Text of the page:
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Self Esteem and Moonchild seek to redefine masculinity with their new, single ‘Big Man’


Premiered as the ‘Hottest Record In The World’ on BBC Radio 1, ‘Big Man’ comes with Self Esteem’s most vibrant and bold music video yet.

Self Esteem and Moonchild Sanelly. Picture: Instagram

RENOWNED British musician Self Esteem, has returned to the music scene with “Big Man”, her first offering since her 2021 album, ”Prioritise Pleasure“.

For the track, which delves into the complexities of modern masculinity and gender roles, the singer and songwriter whose real name is Rebecca Lucy Taylor, collaborated with acclaimed South African artist Moonchild Sanelly (real name Seneziwe Sanelly).

It was released in June, together with a music video which pays homage to acclaimed UK rock band Queen’s “I Want To Break Free”.

In the video, the duo tackle household chores which is traditionally deemed “women’s work.”

In the video, conceptualised by Self Esteem, directed by Piers Dennis and produced by Ayomide Alli, the pair also bond over their experiences with insecure men, leading them to imagine an ideal man who supports strong women.

Moonchild told Independent Media Lifestyle that the concept for the song came when she and the UK musician began to share stories of how many of the men they dated were insecure.

“We reimagined an ideal man for women like us who run the world! We wrote this song from the perspective of that ideal man, who would support us while we’re shining,” she explained.

These sentiments were shared by Self Esteem.

“Me and Moon wrote a song from the perspective of a good boyfriend. The ones that are just chill and secure so they just leave you to it. The ones that don’t want a medal for doing the bins”.

“The ones that see that you’re working your tits off so they go and get yet another thing you’ve ordered and missed the delivery of from the post office. The ones that don’t take your success as a direct threat to their existence. To me, this is real masculinity.”

Moonchild said that they “just connected from the moment we met.”

“It was really amazing to be part of it, paying homage to Queen’s ‘I Want To Break Free.’ It’s our bonding that shaped the lyrics from our stories.”

The South African musician is renowned for her bold persona and unapologetic music and she often sparks debates on cultural norms and gender expectations in South Africa.

Her explicit lyrics and provocative performances have kept both fans and critics talking.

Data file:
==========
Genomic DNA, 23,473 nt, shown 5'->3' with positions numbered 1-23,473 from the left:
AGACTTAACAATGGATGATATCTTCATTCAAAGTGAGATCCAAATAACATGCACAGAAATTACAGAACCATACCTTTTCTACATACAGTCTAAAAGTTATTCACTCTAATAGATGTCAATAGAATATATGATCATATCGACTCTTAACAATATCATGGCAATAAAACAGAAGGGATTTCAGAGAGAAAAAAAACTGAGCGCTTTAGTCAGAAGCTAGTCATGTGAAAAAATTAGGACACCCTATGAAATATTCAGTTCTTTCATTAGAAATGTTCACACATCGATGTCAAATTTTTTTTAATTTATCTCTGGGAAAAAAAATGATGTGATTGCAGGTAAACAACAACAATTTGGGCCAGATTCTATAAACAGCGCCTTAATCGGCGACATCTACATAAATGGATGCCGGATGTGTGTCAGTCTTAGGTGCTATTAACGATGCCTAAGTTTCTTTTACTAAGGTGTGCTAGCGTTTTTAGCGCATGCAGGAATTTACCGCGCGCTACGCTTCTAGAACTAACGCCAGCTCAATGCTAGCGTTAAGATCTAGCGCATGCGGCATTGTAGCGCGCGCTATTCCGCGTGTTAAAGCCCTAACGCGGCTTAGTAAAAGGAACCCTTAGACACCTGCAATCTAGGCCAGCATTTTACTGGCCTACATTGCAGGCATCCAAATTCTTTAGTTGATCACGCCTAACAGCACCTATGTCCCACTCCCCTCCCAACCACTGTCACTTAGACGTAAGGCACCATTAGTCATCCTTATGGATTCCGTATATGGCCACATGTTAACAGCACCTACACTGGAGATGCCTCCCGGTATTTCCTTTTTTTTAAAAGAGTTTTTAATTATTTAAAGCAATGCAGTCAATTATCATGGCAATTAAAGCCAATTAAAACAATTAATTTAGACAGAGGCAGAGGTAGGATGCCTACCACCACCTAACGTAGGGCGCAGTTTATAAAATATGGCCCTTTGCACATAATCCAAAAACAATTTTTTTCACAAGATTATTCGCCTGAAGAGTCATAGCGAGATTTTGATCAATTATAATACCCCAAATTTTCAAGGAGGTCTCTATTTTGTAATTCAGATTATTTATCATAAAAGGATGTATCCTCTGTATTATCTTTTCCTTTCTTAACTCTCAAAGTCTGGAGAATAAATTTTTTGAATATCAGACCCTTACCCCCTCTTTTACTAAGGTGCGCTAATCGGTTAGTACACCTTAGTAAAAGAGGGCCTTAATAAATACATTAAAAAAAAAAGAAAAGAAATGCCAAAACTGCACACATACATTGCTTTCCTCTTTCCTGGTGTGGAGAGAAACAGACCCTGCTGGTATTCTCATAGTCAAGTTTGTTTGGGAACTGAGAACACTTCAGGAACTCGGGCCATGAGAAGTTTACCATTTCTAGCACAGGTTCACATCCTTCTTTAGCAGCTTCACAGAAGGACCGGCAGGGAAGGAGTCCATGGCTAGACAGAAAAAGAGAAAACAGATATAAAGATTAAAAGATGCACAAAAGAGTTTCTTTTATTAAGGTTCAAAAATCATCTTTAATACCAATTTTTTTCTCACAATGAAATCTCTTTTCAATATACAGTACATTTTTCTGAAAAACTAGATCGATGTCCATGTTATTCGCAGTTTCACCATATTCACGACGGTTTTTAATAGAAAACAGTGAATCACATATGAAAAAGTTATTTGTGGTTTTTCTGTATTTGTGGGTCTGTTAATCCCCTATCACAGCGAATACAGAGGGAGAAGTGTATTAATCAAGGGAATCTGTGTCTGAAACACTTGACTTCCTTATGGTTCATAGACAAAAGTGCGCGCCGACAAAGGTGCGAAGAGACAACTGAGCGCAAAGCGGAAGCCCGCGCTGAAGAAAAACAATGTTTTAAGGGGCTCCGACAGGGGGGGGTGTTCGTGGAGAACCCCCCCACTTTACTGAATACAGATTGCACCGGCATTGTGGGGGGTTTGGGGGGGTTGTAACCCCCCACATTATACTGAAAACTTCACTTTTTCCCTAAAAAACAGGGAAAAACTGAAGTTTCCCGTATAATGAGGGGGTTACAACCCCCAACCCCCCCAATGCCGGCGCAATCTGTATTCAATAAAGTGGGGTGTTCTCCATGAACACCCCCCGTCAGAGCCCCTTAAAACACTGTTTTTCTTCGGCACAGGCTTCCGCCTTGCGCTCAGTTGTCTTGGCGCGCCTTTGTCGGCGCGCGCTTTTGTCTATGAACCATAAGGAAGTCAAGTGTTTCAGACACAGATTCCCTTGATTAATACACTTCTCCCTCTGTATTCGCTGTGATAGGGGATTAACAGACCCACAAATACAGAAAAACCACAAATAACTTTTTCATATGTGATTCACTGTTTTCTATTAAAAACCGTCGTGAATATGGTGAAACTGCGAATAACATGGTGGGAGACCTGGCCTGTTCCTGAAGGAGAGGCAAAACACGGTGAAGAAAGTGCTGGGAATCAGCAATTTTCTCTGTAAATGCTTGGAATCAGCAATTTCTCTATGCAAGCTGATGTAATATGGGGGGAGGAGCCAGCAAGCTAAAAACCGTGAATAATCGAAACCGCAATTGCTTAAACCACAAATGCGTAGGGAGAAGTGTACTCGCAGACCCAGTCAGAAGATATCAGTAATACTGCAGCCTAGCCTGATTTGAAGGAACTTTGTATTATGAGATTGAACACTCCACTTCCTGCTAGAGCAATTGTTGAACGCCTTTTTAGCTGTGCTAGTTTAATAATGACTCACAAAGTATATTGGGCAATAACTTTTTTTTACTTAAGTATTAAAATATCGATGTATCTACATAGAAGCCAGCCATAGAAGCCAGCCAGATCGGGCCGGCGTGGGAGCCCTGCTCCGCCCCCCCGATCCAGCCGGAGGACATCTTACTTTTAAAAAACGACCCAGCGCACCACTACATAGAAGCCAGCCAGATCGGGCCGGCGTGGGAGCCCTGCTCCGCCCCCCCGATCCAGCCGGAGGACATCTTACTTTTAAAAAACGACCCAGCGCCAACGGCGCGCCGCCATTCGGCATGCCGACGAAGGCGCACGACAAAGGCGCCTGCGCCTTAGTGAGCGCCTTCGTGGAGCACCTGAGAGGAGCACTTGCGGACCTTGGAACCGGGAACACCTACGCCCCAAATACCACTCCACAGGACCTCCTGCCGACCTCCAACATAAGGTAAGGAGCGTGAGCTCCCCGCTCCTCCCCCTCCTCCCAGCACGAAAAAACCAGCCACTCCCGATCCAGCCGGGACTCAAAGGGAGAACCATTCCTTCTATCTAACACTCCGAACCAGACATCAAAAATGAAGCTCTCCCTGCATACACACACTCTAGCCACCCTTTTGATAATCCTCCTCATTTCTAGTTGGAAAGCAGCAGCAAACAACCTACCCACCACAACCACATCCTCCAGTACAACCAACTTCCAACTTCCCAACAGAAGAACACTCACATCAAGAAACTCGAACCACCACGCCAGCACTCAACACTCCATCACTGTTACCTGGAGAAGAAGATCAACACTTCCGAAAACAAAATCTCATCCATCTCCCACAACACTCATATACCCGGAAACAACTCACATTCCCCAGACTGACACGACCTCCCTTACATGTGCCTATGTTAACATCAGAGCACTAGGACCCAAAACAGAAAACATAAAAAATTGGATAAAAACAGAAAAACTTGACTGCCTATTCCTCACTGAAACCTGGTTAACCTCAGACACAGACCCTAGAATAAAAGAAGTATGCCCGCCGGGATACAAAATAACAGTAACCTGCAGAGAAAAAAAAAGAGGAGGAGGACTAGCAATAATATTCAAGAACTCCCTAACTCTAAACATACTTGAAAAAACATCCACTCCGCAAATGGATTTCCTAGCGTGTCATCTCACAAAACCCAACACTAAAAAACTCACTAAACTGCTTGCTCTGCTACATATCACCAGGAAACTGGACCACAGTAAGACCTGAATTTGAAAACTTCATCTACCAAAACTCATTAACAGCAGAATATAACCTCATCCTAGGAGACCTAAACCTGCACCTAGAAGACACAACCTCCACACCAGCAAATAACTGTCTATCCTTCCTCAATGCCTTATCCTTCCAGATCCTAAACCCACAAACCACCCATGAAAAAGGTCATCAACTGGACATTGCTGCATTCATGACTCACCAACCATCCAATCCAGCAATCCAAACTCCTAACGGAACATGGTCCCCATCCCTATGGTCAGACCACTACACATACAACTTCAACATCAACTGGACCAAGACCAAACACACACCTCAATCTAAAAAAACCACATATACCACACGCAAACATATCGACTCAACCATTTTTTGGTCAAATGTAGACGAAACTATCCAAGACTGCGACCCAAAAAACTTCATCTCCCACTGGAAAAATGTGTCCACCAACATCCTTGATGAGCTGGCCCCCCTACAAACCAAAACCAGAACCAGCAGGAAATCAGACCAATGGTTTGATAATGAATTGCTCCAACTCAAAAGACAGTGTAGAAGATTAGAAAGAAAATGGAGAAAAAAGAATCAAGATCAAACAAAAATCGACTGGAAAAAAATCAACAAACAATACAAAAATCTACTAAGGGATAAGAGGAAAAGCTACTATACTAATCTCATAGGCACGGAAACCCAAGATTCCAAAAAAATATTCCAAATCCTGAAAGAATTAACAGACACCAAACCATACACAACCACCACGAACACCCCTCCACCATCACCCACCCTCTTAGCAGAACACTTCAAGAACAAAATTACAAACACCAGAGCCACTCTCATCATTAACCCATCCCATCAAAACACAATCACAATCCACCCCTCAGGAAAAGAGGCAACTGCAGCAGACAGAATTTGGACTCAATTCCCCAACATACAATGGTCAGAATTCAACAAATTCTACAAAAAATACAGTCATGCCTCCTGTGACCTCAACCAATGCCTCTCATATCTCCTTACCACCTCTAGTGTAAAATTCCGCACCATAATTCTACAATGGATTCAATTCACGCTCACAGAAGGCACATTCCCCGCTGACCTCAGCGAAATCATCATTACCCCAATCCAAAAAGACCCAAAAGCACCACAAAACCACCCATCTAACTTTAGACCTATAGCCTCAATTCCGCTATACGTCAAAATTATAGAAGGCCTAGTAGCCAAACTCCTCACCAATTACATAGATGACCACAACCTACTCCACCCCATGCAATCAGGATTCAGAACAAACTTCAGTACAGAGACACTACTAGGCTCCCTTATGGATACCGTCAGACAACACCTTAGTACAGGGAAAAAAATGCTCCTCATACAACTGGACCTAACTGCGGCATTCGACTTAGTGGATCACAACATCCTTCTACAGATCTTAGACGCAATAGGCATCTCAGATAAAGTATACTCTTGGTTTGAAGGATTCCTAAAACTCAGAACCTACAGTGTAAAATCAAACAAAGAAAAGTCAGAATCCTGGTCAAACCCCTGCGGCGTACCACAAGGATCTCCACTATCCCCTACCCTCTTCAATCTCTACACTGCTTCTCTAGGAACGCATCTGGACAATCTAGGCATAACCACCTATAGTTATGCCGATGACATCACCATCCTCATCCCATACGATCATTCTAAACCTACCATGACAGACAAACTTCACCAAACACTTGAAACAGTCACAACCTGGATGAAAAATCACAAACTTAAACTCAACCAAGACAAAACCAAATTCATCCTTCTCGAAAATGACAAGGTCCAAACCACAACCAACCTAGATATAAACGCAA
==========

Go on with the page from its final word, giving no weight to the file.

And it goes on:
An example of this her 2020 song “Thunda Thighs”, which was praised for its message of empowerment but it also received widespread criticism for its explicit content.

Her other track “Weh Mameh”, also faced backlash for its sexual themes, with many insisting that it was inappropriate.

Moonchild defended it as an expression of women’s sexual autonomy and freedom. She has also been criticised for her unfiltered comments and bold fashion choices, such as her appearance on the reality TV show, “The Hustle,” when she wore a barely-there outfit.

Some applauded her authenticity, while others condemned her style as inappropriate for national television.

It was this fearless expression of sexuality and empowerment that Moonchild brought to “Big Man” as she advocated for supportive relationships.

Sanelly is known for her bold persona and unapologetic music, often sparking debates on cultural norms and gender expectations in South Africa. Picture: Instagram

Through the song, she also aims to reshape narratives around gender roles.

“We hope listeners take away this message: Men, just because you have a ‘boss bae’ does not mean you’re a little man; you’re a BIG MAN, stay supporting her!“ she said.

“And to my boss baes, please do not settle for someone who does not know how to handle your power. You should be supported and celebrated in your success.”

This collaboration is a fierce mixture of their creative artistry, delivering a powerful anthem that screams gender equality.

Rebecca Lucy Taylor and Moonchild Sanelly. Picture: Instagram

“With ‘Self Esteem’, it was definitely one of the easier ones. We had time to connect and share our stories. We’re from opposite sides of the world, but we can relate—that is the beauty!”

“The most important message from ‘Big Man’ is that art changes the world and the narrative,” Moonchild said.

“We want to change the narrative on men supporting women. Being able to voice your ideas is part of the change, and I am doing it through music. To the Big Men out there, it is a partnership—support each other. If she’s bringing home the pig, make the bacon; if she bought the house, wash the dishes.”

In a world where traditional values are deeply ingrained, Monochild’s music and performance challenge the status quo.

Critics argue that her work can be seen as inappropriate and provocative, while supporters praise her for challenging outdated norms and advocating for women’s rights.

Apart from “Big Man,” Moonchild also dropped the single “Scrambled Eggs,” in May. She has teamed up with Steve Aoki on the single “Mad,” which is currently available on all streaming platforms.

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